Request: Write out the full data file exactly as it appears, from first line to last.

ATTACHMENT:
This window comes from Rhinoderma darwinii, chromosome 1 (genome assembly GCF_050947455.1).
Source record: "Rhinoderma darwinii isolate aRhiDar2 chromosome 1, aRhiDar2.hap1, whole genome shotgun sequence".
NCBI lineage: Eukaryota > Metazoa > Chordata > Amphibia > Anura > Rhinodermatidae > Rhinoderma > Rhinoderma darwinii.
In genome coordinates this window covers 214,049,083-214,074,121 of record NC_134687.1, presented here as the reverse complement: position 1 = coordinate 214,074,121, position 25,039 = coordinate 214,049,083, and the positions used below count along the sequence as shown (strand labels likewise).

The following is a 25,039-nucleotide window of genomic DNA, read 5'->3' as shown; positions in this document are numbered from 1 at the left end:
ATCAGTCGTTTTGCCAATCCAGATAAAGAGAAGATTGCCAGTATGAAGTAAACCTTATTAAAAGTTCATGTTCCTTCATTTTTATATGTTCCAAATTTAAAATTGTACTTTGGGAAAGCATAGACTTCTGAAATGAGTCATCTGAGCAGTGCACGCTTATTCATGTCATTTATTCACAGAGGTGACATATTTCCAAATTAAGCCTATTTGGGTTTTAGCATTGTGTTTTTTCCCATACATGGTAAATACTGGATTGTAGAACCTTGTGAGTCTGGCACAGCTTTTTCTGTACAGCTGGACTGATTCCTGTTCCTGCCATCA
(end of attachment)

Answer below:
This window comes from Rhinoderma darwinii, chromosome 1 (genome assembly GCF_050947455.1).
Source record: "Rhinoderma darwinii isolate aRhiDar2 chromosome 1, aRhiDar2.hap1, whole genome shotgun sequence".
NCBI lineage: Eukaryota > Metazoa > Chordata > Amphibia > Anura > Rhinodermatidae > Rhinoderma > Rhinoderma darwinii.
In genome coordinates this window covers 214,049,083-214,074,121 of record NC_134687.1, presented here as the reverse complement: position 1 = coordinate 214,074,121, position 25,039 = coordinate 214,049,083, and the positions used below count along the sequence as shown (strand labels likewise).

The following is a 25,039-nucleotide window of genomic DNA, read 5'->3' as shown; positions in this document are numbered from 1 at the left end:
ATCAGTCGTTTTGCCAATCCAGATAAAGAGAAGATTGCCAGTATGAAGTAAACCTTATTAAAAGTTCATGTTCCTTCATTTTTATATGTTCCAAATTTAAAATTGTACTTTGGGAAAGCATAGACTTCTGAAATGAGTCATCTGAGCAGTGCACGCTTATTCATGTCATTTATTCACAGAGGTGACATATTTCCAAATTAAGCCTATTTGGGTTTTAGCATTGTGTTTTTTCCCATACATGGTAAATACTGGATTGTAGAACCTTGTGAGTCTGGCACAGCTTTTTCTGTACAGCTGGACTGATTCCTGTTCCTGCCATCA